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Former Obama Aides Lead Opposition to Health Care Repeal

Andrew M. Slavitt, the former head of the Centers for Medicare and Medicaid Services, has been trolling Republicans over health care on Twitter, posting hundreds of tweets each week that attack their proposals as meanspirited and wrong.

Kathleen Sebelius, Mr. Obama’s first secretary of health and human services, will soon embark on a monthlong bus tour designed to pressure members of Congress to oppose the health care law’s repeal.


Kathleen Sebelius, Mr. Obama’s first secretary of Health and Human Services, will soon embark on a monthlong bus tour designed to pressure members of Congress to oppose the repeal of the Affordable Care Act.

Gabriella Demczuk for The New York Times

And a few blocks from the Capitol, a political war room run by Leslie Dach, one of Mr. Obama’s top health care officials, is coordinating a nationwide anti-repeal campaign by liberal think tanks, local “resistance” groups, sympathetic governors, medical and insurance lobbyists, Democratic activists, polling experts and academics.

Conceived in the hours after Mr. Trump was elected in November, the group, called Protect Our Care, is at the heart of the effort to oppose a repeal. It hosts strategy calls at 8:30 and 9:45 every morning to develop talking points, plan TV ads and discuss the latest vote counts from the House and Senate.

“The most important thing is that people understand what repeal means for them,” Mr. Dach said. “And what repeal means is millions losing their insurance, costs going up, not down, and anxiety coming back in their lives.”

The Obama aides have helped direct about $6 million toward television ads by Save My Care, a separate group in Washington.

The aides insist they are just one part of a broader liberal network that has been organically animated by anger about the Republican efforts to repeal the health care law. But they bring years of experience to the political fight, and their efforts have not gone unnoticed.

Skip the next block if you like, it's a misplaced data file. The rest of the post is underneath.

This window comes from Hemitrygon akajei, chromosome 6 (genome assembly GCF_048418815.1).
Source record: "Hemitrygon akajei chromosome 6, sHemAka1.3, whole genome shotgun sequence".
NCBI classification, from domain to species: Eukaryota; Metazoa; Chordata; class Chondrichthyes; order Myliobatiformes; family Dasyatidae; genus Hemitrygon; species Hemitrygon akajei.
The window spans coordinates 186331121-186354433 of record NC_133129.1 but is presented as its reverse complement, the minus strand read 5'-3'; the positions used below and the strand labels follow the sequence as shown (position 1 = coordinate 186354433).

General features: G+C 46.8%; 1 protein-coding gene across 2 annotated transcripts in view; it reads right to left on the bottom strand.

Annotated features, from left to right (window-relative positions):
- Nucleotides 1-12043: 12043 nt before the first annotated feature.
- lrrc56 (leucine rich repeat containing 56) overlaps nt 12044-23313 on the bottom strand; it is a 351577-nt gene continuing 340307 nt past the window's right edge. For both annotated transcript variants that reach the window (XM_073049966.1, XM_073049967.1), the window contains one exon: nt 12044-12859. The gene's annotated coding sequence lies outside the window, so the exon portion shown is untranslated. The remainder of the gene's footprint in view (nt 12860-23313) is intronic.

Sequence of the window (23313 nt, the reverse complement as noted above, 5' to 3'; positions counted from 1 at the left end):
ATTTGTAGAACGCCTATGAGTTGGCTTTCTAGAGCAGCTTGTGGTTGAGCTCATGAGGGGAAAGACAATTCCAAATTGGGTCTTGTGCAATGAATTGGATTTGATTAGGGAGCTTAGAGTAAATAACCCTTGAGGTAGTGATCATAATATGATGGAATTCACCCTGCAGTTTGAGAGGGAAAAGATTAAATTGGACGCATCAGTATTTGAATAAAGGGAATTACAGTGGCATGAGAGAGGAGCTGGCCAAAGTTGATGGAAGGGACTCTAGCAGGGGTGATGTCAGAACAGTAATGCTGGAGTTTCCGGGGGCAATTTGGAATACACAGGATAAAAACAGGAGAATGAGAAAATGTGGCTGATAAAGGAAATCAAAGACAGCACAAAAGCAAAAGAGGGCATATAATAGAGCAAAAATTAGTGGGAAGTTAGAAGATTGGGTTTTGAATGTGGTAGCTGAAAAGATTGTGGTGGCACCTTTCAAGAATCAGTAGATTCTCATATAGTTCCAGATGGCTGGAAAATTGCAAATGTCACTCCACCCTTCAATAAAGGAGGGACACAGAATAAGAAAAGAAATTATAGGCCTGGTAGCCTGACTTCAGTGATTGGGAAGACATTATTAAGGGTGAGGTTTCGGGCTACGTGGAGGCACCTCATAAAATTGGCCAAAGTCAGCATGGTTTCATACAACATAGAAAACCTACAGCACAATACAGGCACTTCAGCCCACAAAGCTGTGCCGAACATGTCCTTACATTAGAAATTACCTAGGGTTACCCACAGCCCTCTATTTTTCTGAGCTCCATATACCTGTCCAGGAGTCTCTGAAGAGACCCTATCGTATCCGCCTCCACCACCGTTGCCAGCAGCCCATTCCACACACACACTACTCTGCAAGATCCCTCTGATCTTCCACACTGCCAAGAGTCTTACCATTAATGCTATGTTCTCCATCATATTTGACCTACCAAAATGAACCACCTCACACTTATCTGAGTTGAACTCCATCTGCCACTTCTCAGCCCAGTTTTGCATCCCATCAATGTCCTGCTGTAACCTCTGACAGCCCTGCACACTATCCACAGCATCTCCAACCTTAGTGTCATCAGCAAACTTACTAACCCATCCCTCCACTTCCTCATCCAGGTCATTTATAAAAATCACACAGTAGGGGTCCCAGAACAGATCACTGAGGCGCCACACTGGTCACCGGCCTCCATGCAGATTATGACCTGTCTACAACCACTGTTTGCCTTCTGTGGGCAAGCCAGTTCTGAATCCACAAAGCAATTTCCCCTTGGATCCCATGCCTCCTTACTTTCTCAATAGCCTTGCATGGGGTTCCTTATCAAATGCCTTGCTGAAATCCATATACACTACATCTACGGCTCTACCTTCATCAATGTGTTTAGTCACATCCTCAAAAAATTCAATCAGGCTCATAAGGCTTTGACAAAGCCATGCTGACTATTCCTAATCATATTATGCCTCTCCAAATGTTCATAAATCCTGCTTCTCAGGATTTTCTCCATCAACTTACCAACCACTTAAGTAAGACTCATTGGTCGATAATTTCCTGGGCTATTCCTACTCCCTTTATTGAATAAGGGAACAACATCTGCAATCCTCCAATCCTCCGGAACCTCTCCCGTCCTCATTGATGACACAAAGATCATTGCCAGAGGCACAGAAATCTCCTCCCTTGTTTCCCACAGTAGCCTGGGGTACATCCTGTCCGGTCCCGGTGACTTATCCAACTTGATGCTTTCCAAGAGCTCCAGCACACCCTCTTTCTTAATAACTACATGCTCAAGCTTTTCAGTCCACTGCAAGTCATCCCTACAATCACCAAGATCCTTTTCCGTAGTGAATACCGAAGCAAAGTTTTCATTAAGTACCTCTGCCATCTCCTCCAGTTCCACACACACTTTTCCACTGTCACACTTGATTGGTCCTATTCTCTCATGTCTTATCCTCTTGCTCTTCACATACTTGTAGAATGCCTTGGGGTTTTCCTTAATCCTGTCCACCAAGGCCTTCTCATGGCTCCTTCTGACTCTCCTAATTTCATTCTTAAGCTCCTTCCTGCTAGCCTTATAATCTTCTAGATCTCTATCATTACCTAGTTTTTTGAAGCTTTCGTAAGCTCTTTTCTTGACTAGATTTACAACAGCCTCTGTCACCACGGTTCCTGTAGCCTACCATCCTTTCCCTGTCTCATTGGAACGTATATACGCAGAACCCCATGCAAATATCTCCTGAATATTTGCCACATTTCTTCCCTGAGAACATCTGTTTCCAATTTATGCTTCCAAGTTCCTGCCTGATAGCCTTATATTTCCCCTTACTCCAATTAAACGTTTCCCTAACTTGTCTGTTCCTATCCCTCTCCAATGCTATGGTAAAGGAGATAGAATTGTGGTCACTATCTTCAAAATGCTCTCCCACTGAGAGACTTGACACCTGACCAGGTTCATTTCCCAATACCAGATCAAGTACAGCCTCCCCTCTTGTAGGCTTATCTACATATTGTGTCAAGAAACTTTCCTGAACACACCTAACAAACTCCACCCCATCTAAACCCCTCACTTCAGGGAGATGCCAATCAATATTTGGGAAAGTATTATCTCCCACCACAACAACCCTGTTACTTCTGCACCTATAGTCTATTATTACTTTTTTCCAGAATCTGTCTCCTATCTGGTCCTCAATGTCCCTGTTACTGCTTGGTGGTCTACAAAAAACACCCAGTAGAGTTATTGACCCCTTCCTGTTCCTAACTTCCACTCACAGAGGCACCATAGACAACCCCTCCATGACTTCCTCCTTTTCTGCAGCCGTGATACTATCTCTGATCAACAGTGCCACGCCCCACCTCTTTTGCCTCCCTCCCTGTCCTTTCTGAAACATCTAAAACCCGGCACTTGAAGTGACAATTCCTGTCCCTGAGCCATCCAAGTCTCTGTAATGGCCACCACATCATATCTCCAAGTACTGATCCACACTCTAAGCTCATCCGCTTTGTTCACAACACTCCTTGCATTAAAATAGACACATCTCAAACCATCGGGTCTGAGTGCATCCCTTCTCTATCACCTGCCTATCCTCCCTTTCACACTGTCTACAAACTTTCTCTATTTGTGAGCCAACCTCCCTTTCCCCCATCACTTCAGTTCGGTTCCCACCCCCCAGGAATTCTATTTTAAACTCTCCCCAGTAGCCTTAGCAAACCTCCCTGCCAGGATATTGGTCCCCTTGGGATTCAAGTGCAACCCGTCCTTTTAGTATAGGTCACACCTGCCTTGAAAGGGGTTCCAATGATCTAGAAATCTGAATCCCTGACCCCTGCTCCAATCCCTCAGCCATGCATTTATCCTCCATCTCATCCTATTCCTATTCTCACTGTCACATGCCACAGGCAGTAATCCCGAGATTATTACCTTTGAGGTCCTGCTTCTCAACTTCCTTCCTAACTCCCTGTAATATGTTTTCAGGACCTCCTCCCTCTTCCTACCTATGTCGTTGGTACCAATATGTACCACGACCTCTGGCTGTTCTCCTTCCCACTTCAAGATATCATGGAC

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In late February, Mr. Trump accused his predecessor of being the hidden hand behind town hall meetings where angry citizens accused lawmakers of trying to take away their health care. “I think that President Obama is probably behind it, because his people are certainly behind it,” Mr. Trump told Fox News at the time.

In fact, the former president has made only a few public comments on the repeal effort, once using Facebook to denounce “the fundamental meanness at the core of this legislation.” His current advisers say Mr. Obama has had little direct involvement in managing the day-to-day campaign, though he is regularly briefed on the subject.


Andrew M. Slavitt, the former head of the Centers for Medicare and Medicaid Services, testified on Capitol Hill in 2013. Mr. Slavitt has used Twitter as a weapon against repeal efforts.

Evan Vucci/Associated Press

His former aides have taken a more active role.

Anita Dunn, Mr. Obama’s onetime communications director, is helping to spread the anti-repeal message, placing opinion articles in newspapers and distributing letters, including one from a group representing 7,000 Catholic nuns who oppose repealing the health law.

Meaghan R. Smith, who served as the communications director at the Department of Health and Human Services under Mr. Obama, and Lori Lodes, who was the spokeswoman at the Centers for Medicare and Medicaid Services, have become the de facto press secretaries for the effort, working to influence stories written by political and health care reporters.

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And Kristie Canegallo, who was Mr. Obama’s deputy chief of staff for policy implementation, is directing frequent strategy sessions with the opposition leadership. She has essentially reprised her White House role as the logistics person responsible for ensuring that a sprawling bureaucracy stayed on task as the health care law went into effect.

Ms. Canegallo’s conference calls have continued almost nonstop, even while she was on vacation in Australia, according to one participant.

“We’ve had a simple goal from the beginning, which is to stop the repeal of the Affordable Care Act, to protect Medicaid,” Mr. Dach said in an interview this week.

Part of that strategy involved a public effort to broadly portray the Republican repeal effort as a threat to people’s existing health care choices.

Mr. Slavitt’s tweets are revered among Obama alumni for their sharp edges. Last week, when the Congressional Budget Office released its latest estimate of the effects of the Republican bill, Mr. Slavitt did not mince words.


How Many People Across America Are at Risk of Losing Their Health Insurance?

A state-by-state look at who could lose insurance under the proposed Republican health care plans.

“NEW CBO is out a disaster,” he tweeted. “22 million people lose coverage insurance markets die.”


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Dan Pfeiffer, a former senior adviser to Mr. Obama; Tommy Vietor, one of his national security spokesmen; and Jon Favreau and Jon Lovett, his speechwriters; have used their popular podcast, “Pod Save America,” to regularly rail against the Republican repeal effort.

Among the episode titles: “Kill Bill Vol. 2.”

But the campaign against repeal is also more targeted, aimed directly at a handful of Republican senators who have expressed concern about the effects that scrapping the Affordable Care Act could have on their poorest constituents.